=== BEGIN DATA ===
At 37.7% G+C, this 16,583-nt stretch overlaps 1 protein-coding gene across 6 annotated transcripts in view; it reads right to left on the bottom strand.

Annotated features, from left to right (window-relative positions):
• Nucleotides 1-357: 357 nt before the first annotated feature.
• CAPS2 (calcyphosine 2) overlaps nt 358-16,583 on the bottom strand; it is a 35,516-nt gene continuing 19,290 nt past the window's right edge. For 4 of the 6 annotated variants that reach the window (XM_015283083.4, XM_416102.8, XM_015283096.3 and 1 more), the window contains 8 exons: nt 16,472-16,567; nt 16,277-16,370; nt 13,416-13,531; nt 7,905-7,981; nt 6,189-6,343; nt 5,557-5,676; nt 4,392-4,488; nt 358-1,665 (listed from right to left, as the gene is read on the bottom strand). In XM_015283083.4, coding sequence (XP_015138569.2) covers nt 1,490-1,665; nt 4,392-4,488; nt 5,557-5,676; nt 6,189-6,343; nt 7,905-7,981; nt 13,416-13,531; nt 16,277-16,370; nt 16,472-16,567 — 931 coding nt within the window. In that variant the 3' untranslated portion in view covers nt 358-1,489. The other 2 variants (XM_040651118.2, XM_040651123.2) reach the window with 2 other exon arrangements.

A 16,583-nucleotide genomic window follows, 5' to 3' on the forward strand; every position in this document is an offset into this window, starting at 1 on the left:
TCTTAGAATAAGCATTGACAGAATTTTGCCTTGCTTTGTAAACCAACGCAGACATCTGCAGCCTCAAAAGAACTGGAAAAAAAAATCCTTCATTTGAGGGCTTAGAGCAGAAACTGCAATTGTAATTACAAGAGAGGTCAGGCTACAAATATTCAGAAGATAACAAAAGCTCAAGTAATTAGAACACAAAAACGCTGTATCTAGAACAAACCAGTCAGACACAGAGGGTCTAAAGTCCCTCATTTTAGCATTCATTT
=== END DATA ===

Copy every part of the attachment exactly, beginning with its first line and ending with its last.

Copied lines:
At 37.7% G+C, this 16,583-nt stretch overlaps 1 protein-coding gene across 6 annotated transcripts in view; it reads right to left on the bottom strand.

Annotated features, from left to right (window-relative positions):
• Nucleotides 1-357: 357 nt before the first annotated feature.
• CAPS2 (calcyphosine 2) overlaps nt 358-16,583 on the bottom strand; it is a 35,516-nt gene continuing 19,290 nt past the window's right edge. For 4 of the 6 annotated variants that reach the window (XM_015283083.4, XM_416102.8, XM_015283096.3 and 1 more), the window contains 8 exons: nt 16,472-16,567; nt 16,277-16,370; nt 13,416-13,531; nt 7,905-7,981; nt 6,189-6,343; nt 5,557-5,676; nt 4,392-4,488; nt 358-1,665 (listed from right to left, as the gene is read on the bottom strand). In XM_015283083.4, coding sequence (XP_015138569.2) covers nt 1,490-1,665; nt 4,392-4,488; nt 5,557-5,676; nt 6,189-6,343; nt 7,905-7,981; nt 13,416-13,531; nt 16,277-16,370; nt 16,472-16,567 — 931 coding nt within the window. In that variant the 3' untranslated portion in view covers nt 358-1,489. The other 2 variants (XM_040651118.2, XM_040651123.2) reach the window with 2 other exon arrangements.

A 16,583-nucleotide genomic window follows, 5' to 3' on the forward strand; every position in this document is an offset into this window, starting at 1 on the left:
TCTTAGAATAAGCATTGACAGAATTTTGCCTTGCTTTGTAAACCAACGCAGACATCTGCAGCCTCAAAAGAACTGGAAAAAAAAATCCTTCATTTGAGGGCTTAGAGCAGAAACTGCAATTGTAATTACAAGAGAGGTCAGGCTACAAATATTCAGAAGATAACAAAAGCTCAAGTAATTAGAACACAAAAACGCTGTATCTAGAACAAACCAGTCAGACACAGAGGGTCTAAAGTCCCTCATTTTAGCATTCATTT